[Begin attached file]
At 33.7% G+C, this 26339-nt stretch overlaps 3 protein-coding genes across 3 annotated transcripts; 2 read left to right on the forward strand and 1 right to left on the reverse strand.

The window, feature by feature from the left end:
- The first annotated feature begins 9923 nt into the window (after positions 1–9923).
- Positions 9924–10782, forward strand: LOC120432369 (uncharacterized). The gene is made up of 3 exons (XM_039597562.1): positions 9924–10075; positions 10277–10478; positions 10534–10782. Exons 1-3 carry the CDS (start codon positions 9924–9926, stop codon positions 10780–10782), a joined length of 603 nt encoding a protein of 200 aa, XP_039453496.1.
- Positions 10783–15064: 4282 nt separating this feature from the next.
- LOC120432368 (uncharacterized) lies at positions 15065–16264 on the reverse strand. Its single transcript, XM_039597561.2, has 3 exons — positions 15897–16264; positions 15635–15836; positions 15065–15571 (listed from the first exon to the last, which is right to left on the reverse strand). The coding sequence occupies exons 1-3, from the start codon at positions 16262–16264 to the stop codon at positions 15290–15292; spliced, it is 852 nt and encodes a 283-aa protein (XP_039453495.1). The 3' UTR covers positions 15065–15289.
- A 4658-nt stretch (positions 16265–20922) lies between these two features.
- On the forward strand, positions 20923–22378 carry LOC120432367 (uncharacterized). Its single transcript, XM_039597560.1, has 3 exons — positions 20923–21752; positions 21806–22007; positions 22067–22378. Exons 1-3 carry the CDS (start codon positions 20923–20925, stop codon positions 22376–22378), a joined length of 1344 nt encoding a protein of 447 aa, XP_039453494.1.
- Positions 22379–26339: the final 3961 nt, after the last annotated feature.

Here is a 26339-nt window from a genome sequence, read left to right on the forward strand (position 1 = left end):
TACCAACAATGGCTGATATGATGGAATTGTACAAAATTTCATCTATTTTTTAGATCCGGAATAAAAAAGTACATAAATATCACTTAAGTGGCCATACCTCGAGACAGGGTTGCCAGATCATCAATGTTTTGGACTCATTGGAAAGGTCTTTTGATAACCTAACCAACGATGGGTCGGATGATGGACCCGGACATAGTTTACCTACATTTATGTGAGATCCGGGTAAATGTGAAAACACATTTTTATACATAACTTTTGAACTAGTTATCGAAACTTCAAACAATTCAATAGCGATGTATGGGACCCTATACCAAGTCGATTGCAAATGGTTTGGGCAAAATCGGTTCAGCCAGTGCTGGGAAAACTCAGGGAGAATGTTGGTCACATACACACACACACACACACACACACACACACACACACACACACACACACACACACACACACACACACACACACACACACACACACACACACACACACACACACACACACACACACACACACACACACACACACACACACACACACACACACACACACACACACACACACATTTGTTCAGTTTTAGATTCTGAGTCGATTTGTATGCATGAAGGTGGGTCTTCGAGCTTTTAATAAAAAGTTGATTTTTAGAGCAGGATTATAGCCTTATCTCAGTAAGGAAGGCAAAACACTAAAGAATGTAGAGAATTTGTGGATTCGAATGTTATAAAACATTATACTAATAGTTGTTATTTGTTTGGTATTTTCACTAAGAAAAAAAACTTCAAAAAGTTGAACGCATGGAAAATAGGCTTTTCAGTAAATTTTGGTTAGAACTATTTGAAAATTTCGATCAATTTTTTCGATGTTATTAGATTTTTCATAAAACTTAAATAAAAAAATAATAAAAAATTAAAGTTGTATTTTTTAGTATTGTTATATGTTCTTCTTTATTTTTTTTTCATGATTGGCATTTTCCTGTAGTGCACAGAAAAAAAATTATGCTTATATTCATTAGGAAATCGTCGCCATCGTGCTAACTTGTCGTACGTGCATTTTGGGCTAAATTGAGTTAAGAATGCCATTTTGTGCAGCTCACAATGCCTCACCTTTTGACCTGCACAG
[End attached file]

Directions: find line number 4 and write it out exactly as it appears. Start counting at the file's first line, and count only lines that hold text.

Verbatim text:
- Positions 9924–10782, forward strand: LOC120432369 (uncharacterized). The gene is made up of 3 exons (XM_039597562.1): positions 9924–10075; positions 10277–10478; positions 10534–10782. Exons 1-3 carry the CDS (start codon positions 9924–9926, stop codon positions 10780–10782), a joined length of 603 nt encoding a protein of 200 aa, XP_039453496.1.